Daphne is six years old.  She was diagnosed with Generalized Anxiety Disorder when she was four.  We spend a lot of time talking about and practicing being brave at our house. We recently went to Yellowstone National Park as a family.  Daphne was very nervous about going.  She was afraid to see a bear and afraid to stand on a volcano. She wanted to stay home. Eventually, after reading some books about Yellowstone, she was able to think about all the interesting and different qualities of the animals we might see, and she put her fears behind her. She was brave, came on the trip and had so much fun.  (We even saw two bears, from our car, and it wasn't scary). 

Way to go, Daphne! (And Mom!) I'm glad she got to enjoy the majesty of Yellowstone.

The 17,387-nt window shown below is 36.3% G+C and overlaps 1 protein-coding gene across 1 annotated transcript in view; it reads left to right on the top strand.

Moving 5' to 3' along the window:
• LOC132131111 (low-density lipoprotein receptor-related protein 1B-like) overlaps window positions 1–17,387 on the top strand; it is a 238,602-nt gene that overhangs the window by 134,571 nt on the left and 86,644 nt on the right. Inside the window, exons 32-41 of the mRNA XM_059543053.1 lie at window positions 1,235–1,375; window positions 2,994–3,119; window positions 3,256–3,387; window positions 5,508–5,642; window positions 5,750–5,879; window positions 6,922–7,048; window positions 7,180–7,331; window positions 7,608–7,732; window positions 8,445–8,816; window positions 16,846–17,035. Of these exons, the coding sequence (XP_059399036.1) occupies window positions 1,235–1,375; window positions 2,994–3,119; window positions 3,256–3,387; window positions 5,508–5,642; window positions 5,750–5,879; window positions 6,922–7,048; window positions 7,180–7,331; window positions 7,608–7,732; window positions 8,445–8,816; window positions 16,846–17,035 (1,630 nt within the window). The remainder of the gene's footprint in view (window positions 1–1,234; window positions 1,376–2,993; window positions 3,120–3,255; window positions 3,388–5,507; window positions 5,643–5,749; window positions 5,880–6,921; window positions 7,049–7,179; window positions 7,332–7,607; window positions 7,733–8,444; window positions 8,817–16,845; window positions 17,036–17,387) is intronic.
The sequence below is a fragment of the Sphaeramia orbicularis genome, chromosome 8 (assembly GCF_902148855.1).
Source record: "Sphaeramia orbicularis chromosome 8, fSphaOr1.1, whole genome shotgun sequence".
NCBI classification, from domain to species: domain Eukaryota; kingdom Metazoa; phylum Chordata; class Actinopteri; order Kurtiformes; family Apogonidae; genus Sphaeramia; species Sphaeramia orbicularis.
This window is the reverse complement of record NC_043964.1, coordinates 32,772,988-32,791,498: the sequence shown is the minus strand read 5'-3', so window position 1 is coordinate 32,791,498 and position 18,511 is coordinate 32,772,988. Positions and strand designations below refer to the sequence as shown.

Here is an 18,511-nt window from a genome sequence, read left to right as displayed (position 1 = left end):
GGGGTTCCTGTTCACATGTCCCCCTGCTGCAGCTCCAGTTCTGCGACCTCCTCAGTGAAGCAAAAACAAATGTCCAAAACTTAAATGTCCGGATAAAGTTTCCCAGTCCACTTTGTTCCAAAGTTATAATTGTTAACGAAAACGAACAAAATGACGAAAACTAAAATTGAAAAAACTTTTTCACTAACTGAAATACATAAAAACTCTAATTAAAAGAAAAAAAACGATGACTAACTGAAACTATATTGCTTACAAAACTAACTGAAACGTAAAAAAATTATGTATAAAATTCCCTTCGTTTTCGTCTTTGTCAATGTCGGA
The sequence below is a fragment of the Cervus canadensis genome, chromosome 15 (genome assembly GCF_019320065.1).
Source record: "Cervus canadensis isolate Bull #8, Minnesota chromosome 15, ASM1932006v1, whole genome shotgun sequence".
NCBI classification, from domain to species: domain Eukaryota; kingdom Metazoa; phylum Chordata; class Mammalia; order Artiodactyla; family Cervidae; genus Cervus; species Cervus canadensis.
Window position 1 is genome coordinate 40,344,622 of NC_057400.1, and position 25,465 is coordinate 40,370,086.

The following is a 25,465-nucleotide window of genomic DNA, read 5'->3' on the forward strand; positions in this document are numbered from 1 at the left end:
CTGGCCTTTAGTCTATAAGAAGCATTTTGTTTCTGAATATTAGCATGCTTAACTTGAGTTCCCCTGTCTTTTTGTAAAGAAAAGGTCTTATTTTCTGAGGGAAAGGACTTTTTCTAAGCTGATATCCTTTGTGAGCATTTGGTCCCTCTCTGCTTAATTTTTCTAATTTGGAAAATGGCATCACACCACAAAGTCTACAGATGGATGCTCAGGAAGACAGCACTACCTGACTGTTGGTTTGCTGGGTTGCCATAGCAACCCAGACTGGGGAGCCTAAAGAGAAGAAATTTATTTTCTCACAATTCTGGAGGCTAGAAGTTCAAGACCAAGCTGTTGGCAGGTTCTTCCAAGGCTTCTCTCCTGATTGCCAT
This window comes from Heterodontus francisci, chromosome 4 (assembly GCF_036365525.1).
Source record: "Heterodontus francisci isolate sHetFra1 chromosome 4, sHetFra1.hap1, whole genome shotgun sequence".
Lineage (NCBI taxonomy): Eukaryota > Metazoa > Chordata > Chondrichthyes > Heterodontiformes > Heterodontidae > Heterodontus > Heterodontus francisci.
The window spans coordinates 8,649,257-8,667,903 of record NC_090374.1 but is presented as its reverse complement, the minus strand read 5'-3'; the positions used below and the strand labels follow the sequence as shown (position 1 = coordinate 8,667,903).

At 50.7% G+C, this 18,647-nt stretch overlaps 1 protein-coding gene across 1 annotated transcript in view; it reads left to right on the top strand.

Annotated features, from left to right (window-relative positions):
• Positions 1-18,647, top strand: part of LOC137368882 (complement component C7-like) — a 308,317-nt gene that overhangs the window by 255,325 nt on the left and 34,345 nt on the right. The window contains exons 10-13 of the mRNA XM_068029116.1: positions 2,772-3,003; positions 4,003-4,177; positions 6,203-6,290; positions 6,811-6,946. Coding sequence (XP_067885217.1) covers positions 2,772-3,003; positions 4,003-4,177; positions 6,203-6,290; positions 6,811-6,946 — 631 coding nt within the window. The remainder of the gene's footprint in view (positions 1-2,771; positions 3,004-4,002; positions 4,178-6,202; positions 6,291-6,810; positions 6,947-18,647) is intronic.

Brave Kids - Meet Josiah

This is Josiah.


Josiah has Downs Syndrome and was born with a heart condition that has required multiple heart surgeries. He's faced numerous medical procedures since birth. And Josiah has triumphed. He's gone from needing nourishment via a G-tube to being able to sit at the table and eat meals with his family. He's worked hard for everything he's learned. He's had hours and hours of intensive therapy to develop skills that come simply to other children.

He was nominated by his Aunt Elizabeth. Here's some of what she had to say.

Quite simply he is the bravest child I have ever known. He rarely cries or complains despite the many obstacles he has faced and he rises to the occasion with every challenge he has been given. He continues to beat the odds with a pure, unadulterated joy for life. To me that is true bravery.